Last month I made an impulse purchase, thanks to one of those daily deals sites. I bought a Barnes & Noble NOOK Color 8GB eReader with WiFi and 7” Touchscreen for only US$ 135. Did I need a Nook? No, but I was curious.
I'm old school when it comes to reading materials. I prefer paper, thank you very much. I like the feeling of a hardback or paperback or glossy magazine in my hands, the act of turning the page to find out what happens next, and the comfort of curling up in bed with a new novel.
Still, I wanted to see how a Nook might change my reading habits. Or maybe I just wanted to see what else my Nook might do, which is why I decided to turn it into an Android tablet.
I researched online to figure out what I needed to do to void my warranty and hack my new Nook. Then I found out about the N2A card, which will set you back between $35-80, depending on how much storage you want. The practical side of me debated — do I go the DIY route and save $50 on the N2A 6GB Nook to Android microSD Card? Or do I listen to my dear ole dad, who told me to think about how much I bill for an hour of my time before deciding whether I want to do my own labor. Of course, he was referring to oil changes at the time (which we decided are much cheaper for me to outsource than do myself), but I think his advice fit well with my new Android device.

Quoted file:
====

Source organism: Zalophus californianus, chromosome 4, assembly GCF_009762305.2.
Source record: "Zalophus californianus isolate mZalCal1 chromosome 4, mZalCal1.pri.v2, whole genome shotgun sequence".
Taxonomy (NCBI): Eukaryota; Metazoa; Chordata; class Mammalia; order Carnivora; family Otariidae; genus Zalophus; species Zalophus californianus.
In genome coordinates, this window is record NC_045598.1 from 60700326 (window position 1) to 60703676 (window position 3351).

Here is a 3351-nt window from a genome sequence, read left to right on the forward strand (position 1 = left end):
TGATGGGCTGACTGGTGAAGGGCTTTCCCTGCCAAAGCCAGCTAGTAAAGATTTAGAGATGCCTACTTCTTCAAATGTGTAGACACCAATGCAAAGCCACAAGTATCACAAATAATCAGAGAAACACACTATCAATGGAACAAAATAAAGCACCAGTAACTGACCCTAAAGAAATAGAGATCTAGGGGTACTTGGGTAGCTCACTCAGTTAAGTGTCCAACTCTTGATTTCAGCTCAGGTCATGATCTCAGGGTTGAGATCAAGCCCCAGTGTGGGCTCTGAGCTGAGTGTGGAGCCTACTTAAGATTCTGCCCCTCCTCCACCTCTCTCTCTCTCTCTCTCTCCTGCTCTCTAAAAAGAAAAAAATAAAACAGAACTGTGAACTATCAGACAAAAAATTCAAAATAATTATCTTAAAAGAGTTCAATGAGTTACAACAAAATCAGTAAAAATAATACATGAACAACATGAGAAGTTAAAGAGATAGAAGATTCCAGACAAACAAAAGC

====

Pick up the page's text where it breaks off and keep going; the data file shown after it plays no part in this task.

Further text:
I sprung for the microSD card, which arrived in a couple of days and I popped it into my new Nook and voilà, an Android tablet that I could use as a Nook, a Kindle, or for a thrilling game of Angry Birds. So naturally, I played Angry Birds, but quickly tired of it because the Nook was an odd size to hold in my hands as I bombarded pigs.
My feelings for reading on my e-reader hadn't actually changed at all. I still preferred my hardcover book, dog-earred pages, dog-toothed covers, and all.
Meanwhile, my darling teenage daughter and I had been fighting over our one television on the rare occasion that I have both time and desire to watch it. She hogs the Roku, streaming series after series of anime or manga or childhood-favorite cartoons, except for the few times I've talked her into watching some classic Star Trek episodes with me.
I suppose I could stream Netflix on my laptop in the comfort of my room, but I sit in front of that screen all day long, so it's too easy to switch over and start working again or checking emails.
My new Nook, on the other hand, feels like a recreational device, even if I'm not using it to relax with a good read. And that, my friends, is how I fell in love with my Nook/Android tablet. While my child is downstairs enjoying anime or some trashy teen t.v., I'm curled up in my bed, next to my tattered half-read book and woman's best friend, watching the Buffy episodes I missed in the '90s.
One month with my Nook, and consider me hooked... on Buffy, at least.